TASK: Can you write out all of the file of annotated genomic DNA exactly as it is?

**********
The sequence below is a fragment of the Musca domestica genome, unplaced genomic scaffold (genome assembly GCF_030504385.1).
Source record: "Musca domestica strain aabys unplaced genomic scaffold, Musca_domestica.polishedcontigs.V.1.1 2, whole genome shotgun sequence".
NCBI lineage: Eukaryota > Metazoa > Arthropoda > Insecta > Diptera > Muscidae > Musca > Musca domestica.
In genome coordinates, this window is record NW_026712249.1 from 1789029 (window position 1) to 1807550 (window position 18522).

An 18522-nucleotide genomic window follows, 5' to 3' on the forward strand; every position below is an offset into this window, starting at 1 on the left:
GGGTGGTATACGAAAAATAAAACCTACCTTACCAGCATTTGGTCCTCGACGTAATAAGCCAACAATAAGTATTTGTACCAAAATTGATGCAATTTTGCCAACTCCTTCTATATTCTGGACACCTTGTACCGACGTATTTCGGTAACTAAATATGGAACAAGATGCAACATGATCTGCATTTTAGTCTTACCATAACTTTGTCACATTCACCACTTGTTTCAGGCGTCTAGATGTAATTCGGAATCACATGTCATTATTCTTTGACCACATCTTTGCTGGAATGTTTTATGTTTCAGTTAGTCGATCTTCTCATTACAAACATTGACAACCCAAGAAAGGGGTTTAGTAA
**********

The sequence below is a fragment of the Musca domestica genome, unplaced genomic scaffold (genome assembly GCF_030504385.1).
Source record: "Musca domestica strain aabys unplaced genomic scaffold, Musca_domestica.polishedcontigs.V.1.1 2, whole genome shotgun sequence".
NCBI lineage: Eukaryota > Metazoa > Arthropoda > Insecta > Diptera > Muscidae > Musca > Musca domestica.
In genome coordinates, this window is record NW_026712249.1 from 1789029 (window position 1) to 1807550 (window position 18522).

An 18522-nucleotide genomic window follows, 5' to 3' on the forward strand; every position below is an offset into this window, starting at 1 on the left:
GGGTGGTATACGAAAAATAAAACCTACCTTACCAGCATTTGGTCCTCGACGTAATAAGCCAACAATAAGTATTTGTACCAAAATTGATGCAATTTTGCCAACTCCTTCTATATTCTGGACACCTTGTACCGACGTATTTCGGTAACTAAATATGGAACAAGATGCAACATGATCTGCATTTTAGTCTTACCATAACTTTGTCACATTCACCACTTGTTTCAGGCGTCTAGATGTAATTCGGAATCACATGTCATTATTCTTTGACCACATCTTTGCTGGAATGTTTTATGTTTCAGTTAGTCGATCTTCTCATTACAAACATTGACAACCCAAGAAAGGGGTTTAGTAA